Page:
Mark Cuban: It’s not the new luxury tax, it’s the restrictions

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Mark Cuban has led the Dallas Mavericks to be proactive — after winning an NBA championship he started to work to shed the team of long-term salary. It’s not that he didn’t want to win — come on, this is Mark Cuban we are talking about — but he saw the writing on the wall with the new Collective Bargaining Agreement and knew he needed to change how he does business. Now. He laughed at the Nets owner when he didn’t.

Most people (myself included) talk about the increased luxury tax bills that start hitting in 2014. To use an easy example, the Lakers $16 million dollar-for-dollar tax bill from this year would have been $52 million in a couple years. That’s a steep tax. The kind all these owners would call “socialist” in any of their other businesses.

But it’s not the money, Cuban told ESPNDallas.com.

In actuality, Cuban doesn’t fear the larger luxury tax hammer the CBA starts swinging in 2013-14 nearly as much as the roster handcuffs it will slap on luxury tax offenders….

“The money is secondary to the team-building strategy,” Cuban said. “Once you get above the tax apron [the $70.307 million luxury tax plus $4 million], there are limitations in player movement that I think have a big impact on how to build a team.”

Already teams over or close to the tax line can’t use their full $5 million mid-level exception, they only have a taxpayers’ $3 million exception. (Teams just under the tax line can use the full MLE but if that takes them over the line there is a hard cap at $74.3 million. A real hard cap.)

The bigger one kicks in in 2014 — teams in the tax cannot do sign-and-trade deals. That means the Lakers could not have gotten Steve Nash this summer. Next summer Brooklyn could not try to do a sign-and-trade deal for Dwight Howard (as if it’s not tough enough to move him as is). The sign-and-trade has long been a favorite tool of high spending teams and it goes away next summer for taxpayers.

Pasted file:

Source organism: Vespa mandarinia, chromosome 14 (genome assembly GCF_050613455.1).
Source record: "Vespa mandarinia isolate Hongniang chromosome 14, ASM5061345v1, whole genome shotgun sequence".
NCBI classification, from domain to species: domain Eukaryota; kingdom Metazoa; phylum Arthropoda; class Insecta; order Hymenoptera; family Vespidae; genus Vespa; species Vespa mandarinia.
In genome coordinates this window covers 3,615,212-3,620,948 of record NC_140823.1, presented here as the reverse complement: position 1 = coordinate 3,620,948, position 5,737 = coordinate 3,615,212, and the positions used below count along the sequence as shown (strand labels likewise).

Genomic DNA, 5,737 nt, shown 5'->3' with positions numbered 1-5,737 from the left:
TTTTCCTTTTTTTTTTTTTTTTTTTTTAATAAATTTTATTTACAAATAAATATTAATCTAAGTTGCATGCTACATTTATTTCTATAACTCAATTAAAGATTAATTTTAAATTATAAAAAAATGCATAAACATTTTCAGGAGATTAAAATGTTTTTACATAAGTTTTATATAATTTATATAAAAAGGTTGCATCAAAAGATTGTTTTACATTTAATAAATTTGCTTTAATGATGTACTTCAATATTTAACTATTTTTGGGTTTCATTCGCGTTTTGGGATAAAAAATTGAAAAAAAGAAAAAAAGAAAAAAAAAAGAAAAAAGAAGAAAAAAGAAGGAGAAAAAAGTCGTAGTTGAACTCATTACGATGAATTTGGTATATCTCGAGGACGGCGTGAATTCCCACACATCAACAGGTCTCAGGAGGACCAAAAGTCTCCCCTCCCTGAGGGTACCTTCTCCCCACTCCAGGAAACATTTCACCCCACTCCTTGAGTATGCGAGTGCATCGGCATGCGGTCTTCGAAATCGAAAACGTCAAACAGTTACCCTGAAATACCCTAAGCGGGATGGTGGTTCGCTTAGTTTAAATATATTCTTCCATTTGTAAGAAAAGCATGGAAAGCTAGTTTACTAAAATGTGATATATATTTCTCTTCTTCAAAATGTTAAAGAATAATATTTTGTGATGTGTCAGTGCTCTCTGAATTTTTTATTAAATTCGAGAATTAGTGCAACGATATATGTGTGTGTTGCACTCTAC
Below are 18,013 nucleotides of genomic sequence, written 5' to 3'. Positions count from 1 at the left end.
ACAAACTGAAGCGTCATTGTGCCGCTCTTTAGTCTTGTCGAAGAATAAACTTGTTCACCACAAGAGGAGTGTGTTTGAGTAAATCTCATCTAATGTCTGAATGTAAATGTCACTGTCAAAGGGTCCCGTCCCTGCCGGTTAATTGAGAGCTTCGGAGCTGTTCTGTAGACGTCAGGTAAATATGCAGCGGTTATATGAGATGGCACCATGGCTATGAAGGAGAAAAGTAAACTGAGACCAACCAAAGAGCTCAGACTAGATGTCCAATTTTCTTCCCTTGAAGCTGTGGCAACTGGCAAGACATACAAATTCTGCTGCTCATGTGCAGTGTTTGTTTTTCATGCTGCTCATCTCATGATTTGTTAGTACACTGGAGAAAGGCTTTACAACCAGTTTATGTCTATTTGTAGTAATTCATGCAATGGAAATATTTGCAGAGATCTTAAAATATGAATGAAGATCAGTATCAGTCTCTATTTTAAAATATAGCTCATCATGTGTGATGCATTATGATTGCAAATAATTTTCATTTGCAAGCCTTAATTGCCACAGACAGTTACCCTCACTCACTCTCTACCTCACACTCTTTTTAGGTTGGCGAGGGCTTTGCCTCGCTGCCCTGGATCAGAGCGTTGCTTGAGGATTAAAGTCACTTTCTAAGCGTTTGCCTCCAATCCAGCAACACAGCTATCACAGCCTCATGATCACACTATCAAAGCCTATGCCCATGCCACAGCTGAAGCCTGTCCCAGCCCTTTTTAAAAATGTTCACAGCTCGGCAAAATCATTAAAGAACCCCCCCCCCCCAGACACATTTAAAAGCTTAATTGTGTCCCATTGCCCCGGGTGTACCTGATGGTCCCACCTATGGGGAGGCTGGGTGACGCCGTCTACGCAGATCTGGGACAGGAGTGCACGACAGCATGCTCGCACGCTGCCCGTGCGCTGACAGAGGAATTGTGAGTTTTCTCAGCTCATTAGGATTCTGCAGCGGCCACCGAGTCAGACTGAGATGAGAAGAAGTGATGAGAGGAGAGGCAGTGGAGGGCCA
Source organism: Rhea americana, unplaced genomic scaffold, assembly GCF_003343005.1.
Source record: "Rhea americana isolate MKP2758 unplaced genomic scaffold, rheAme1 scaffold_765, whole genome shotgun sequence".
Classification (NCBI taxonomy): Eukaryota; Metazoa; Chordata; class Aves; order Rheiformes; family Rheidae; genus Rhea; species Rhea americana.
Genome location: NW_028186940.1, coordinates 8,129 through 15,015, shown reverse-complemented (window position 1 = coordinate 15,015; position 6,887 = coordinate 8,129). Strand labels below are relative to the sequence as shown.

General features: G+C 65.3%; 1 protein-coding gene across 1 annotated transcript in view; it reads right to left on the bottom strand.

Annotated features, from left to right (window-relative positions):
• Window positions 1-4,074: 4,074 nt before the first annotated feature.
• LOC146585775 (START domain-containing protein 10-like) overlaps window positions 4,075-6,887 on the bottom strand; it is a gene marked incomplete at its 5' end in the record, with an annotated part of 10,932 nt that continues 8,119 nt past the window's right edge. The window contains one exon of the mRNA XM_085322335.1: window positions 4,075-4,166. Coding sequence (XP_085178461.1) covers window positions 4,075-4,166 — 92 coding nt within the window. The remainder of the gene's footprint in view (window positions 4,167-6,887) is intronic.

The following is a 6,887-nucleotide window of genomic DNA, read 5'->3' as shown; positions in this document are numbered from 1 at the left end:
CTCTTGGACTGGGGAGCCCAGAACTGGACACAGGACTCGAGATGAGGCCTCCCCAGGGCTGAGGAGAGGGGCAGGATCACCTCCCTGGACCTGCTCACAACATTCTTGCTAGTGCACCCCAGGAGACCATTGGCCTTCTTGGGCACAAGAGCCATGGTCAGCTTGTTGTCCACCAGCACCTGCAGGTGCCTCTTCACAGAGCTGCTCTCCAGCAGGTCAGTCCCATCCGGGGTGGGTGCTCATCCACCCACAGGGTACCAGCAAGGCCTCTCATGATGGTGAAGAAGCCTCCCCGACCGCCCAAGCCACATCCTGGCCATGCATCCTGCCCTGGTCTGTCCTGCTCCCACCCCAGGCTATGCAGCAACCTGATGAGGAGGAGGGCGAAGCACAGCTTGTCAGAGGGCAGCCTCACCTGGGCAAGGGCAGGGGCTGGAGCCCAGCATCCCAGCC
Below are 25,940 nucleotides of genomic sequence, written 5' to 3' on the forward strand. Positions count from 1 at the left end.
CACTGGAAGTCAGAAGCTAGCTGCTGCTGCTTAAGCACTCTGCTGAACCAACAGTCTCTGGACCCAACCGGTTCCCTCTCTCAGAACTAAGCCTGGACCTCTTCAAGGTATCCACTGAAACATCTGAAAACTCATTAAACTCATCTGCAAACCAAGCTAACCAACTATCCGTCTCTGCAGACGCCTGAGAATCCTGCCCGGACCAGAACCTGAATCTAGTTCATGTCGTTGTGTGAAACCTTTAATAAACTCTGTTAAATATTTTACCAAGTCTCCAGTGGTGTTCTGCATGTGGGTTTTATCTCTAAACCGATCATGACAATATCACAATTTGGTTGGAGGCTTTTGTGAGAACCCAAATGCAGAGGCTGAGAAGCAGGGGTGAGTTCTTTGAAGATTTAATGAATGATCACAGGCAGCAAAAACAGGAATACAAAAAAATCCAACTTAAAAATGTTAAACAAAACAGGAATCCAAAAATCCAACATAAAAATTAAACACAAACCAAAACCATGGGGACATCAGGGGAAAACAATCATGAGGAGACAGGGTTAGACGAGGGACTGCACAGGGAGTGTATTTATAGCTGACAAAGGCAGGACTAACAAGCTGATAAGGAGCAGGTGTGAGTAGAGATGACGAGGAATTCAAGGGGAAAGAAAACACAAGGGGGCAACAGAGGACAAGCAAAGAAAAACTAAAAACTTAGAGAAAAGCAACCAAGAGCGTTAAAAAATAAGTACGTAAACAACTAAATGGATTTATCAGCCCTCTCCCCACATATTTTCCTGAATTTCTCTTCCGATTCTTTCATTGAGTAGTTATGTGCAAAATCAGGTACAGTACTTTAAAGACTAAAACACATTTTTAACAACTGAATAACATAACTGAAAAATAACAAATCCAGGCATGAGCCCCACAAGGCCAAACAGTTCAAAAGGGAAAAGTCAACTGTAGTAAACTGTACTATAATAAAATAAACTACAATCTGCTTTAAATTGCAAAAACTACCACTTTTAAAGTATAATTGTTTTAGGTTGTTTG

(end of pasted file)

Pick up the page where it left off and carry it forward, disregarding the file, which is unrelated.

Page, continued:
So Cuban adjusted. It cost him wins last year and it will again this year, they have fielded a competitive but not contending team around Dirk Nowitzki. But most of their new contracts are one-year deals, and Dallas will be in the free agent game next summer. Unlike Brooklyn, they could make a play for Howard next July.

For our sanity, let’s hope the Howard situation is resolved by then.

Jeanie Buss: Phil Jackson fired by Knicks because ‘people close to you will take the knife and put it in your back’

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When he hired Phil Jackson as team president, Knicks owner James Dolan infamously said he was ceding control “willingly and gratefully.”

But New York kept Steve Mills, who had been running the front office, on staff as general manager. Mills also replaced Jackson as president after Jackson got fired.

That served as a lesson for Jeanie Buss, Lakers owner and Jackson’s former fiancée.

Sam Amick of The Athletic:

Jeanie had learned from Jackson’s mistakes in New York, where he took that job as the head of the Knicks front office in March of 2014 and was fired three years later after, as she saw it, he fell prey to the internal politics that have plagued that franchise for decades.

“He should’ve made sure (to control) who was surrounding him, because the people close to you will take the knife and put it in your back,” she continued.

Buss doesn’t name Mills or anyone. But it’s hard not to jump to man who was both Jackson’s predecessor and successor. After regaining control, Mills said he tried to steer Jackson in other directions (which, hopefully).

This reflects poorly on Dolan, whose poor leadership has cast a shadow over the organization for years. There is a toxic culture within the Knicks, from the top down.